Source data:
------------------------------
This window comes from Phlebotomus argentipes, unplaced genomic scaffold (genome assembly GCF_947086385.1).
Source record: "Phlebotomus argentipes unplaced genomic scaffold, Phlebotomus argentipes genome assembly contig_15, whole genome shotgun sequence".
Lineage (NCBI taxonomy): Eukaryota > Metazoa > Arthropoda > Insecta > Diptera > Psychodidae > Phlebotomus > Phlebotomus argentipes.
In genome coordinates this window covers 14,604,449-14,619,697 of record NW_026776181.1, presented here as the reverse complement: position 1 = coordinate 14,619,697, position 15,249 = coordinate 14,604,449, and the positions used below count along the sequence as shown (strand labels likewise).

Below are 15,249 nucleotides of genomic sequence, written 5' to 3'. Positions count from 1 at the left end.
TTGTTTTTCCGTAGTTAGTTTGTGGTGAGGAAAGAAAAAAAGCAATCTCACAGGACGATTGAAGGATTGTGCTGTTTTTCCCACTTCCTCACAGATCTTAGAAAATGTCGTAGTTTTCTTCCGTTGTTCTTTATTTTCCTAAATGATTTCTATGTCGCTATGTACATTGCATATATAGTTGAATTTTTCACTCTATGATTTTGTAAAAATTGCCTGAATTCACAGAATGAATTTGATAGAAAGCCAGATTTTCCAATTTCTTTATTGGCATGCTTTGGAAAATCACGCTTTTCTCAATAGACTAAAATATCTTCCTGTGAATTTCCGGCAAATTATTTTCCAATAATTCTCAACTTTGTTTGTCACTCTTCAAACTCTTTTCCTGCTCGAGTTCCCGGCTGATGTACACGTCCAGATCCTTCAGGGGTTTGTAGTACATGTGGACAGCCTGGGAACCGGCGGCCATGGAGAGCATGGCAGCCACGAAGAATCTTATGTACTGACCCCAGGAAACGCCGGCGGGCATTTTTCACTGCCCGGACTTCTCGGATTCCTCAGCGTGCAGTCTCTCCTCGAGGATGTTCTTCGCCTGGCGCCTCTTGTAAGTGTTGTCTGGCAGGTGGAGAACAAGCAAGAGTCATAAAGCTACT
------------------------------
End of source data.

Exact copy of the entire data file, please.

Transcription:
This window comes from Phlebotomus argentipes, unplaced genomic scaffold (genome assembly GCF_947086385.1).
Source record: "Phlebotomus argentipes unplaced genomic scaffold, Phlebotomus argentipes genome assembly contig_15, whole genome shotgun sequence".
Lineage (NCBI taxonomy): Eukaryota > Metazoa > Arthropoda > Insecta > Diptera > Psychodidae > Phlebotomus > Phlebotomus argentipes.
In genome coordinates this window covers 14,604,449-14,619,697 of record NW_026776181.1, presented here as the reverse complement: position 1 = coordinate 14,619,697, position 15,249 = coordinate 14,604,449, and the positions used below count along the sequence as shown (strand labels likewise).

Below are 15,249 nucleotides of genomic sequence, written 5' to 3'. Positions count from 1 at the left end.
TTGTTTTTCCGTAGTTAGTTTGTGGTGAGGAAAGAAAAAAAGCAATCTCACAGGACGATTGAAGGATTGTGCTGTTTTTCCCACTTCCTCACAGATCTTAGAAAATGTCGTAGTTTTCTTCCGTTGTTCTTTATTTTCCTAAATGATTTCTATGTCGCTATGTACATTGCATATATAGTTGAATTTTTCACTCTATGATTTTGTAAAAATTGCCTGAATTCACAGAATGAATTTGATAGAAAGCCAGATTTTCCAATTTCTTTATTGGCATGCTTTGGAAAATCACGCTTTTCTCAATAGACTAAAATATCTTCCTGTGAATTTCCGGCAAATTATTTTCCAATAATTCTCAACTTTGTTTGTCACTCTTCAAACTCTTTTCCTGCTCGAGTTCCCGGCTGATGTACACGTCCAGATCCTTCAGGGGTTTGTAGTACATGTGGACAGCCTGGGAACCGGCGGCCATGGAGAGCATGGCAGCCACGAAGAATCTTATGTACTGACCCCAGGAAACGCCGGCGGGCATTTTTCACTGCCCGGACTTCTCGGATTCCTCAGCGTGCAGTCTCTCCTCGAGGATGTTCTTCGCCTGGCGCCTCTTGTAAGTGTTGTCTGGCAGGTGGAGAACAAGCAAGAGTCATAAAGCTACT